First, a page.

Sometimes our weakness
Becomes a great strength
Sometimes we struggle
To go a short length
Sometimes it’s scary
And you feel so alone
Sometimes you wish
That your heart had a home
In a world where normal
Is never the norm
You’ll find your peace
In the midst of this storm
You’ll find your courage
To hold your head high
You’ll find the strength
To look up to the sky
You’ll find the wisdom
To make the right choice
You’ll find the spirit
To be the voice

©HRM2015

The ball is in your court…it’s your move!

Love and Light,

Stefani

Sucker Punch

Just when you thought it was safe to breathe easy….you get the wind knocked out of you!

Aside from  a short hospitalization at the end of March (due to a GI bug), things had been going really well up until 2 days ago.  I had been enjoying relative stability and I even was able to ‘officially’ be discharged from the home nursing agency that I have had since January of 2011.  It was a good feeling to make progress.  I even began to get the house organized – a complete purging, and it felt awesome.  I guess I might have been a bit delusional thinking that ‘normalcy’ was within my reach – and what a sucker punch it was when reality ripped that thought from my grasp.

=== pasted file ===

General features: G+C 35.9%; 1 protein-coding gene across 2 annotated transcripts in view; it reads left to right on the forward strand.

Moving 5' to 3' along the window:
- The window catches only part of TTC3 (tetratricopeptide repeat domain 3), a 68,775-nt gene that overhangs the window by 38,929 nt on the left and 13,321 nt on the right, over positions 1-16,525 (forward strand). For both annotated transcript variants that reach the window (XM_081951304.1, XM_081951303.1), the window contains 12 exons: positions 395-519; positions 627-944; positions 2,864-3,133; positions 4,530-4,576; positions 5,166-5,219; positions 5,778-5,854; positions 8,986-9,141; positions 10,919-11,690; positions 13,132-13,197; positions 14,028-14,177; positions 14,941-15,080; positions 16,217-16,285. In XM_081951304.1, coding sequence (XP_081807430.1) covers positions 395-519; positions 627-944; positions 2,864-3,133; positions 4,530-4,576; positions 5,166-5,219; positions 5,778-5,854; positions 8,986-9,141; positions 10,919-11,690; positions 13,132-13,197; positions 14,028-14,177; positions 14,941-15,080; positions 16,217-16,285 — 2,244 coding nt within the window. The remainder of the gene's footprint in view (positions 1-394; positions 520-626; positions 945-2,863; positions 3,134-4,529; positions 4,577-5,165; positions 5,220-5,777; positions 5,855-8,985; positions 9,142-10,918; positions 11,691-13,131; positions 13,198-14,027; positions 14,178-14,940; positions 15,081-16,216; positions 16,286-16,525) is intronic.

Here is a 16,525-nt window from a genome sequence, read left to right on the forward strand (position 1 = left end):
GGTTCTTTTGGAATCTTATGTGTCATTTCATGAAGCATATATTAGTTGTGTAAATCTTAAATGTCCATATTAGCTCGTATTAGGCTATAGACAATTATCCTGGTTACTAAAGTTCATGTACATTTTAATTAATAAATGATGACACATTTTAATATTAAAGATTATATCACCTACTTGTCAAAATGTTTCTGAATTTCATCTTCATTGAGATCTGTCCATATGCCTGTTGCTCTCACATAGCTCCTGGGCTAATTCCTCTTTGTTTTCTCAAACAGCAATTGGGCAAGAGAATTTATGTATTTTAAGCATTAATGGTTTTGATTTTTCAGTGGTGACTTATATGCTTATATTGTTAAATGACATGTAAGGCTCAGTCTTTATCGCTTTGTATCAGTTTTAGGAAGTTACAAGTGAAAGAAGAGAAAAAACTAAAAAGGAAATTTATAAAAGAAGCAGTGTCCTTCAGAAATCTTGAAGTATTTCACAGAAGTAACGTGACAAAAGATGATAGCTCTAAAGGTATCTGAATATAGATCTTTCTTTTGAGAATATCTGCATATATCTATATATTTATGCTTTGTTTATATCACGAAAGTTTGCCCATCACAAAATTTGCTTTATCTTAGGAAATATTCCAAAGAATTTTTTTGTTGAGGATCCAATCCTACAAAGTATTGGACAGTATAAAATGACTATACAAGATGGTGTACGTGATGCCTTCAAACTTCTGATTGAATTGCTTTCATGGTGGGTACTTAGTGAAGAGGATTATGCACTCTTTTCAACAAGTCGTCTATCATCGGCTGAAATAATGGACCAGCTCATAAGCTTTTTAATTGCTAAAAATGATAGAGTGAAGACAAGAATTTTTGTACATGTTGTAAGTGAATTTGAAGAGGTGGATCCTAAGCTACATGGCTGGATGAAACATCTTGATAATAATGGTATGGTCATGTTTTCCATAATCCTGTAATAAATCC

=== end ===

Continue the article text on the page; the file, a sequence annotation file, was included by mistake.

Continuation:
Monday morning I woke up feeling pretty crummy.  I couldn’t quite put my finger on it other than nausea, headache and spasms in my jaw, but I knew something was off.  I had an appointment with my primary care doctor to have stitches removed from my finger (I lacerated it the week prior and had to get 4 stitches), so I discussed it with her at that point.  She ordered lab work and I went on my merry way. The rest of the night was really rough.  I began to have burning and twitching as well as spasms all over my body,the nausea, headache and jaw spasms worsened.  I was unable to eat or drink, think clearly, and I could not sleep. Sasha was supposed to have an early morning appointment with the airway management clinic – but I canceled it (which I *never* do – but I was just in no shape to go anywhere).  I was up and said goodbye to the kids – and, as soon as Ralph returned, I told him we had to go to the hospital.  My heart rate was high, I was having palpitations and was disoriented.  I knew that it was not good.

Apparently by the time I got to MGH, I looked as rough as I felt because I have never been moved through triage, registration, 2 doctors waiting for me in the back, IV nurses dueling IV sticks, more than 15 vials of blood, a chest x ray, and a CT scan all done and admission decided within 2 hours – a room within 4 hours.  I found myself on Bigelow 9 – and the staff was ready and waiting for me (I think there were about 5 people in room).  They are definitely a well oiled machine here compared to other floors I’ve been on.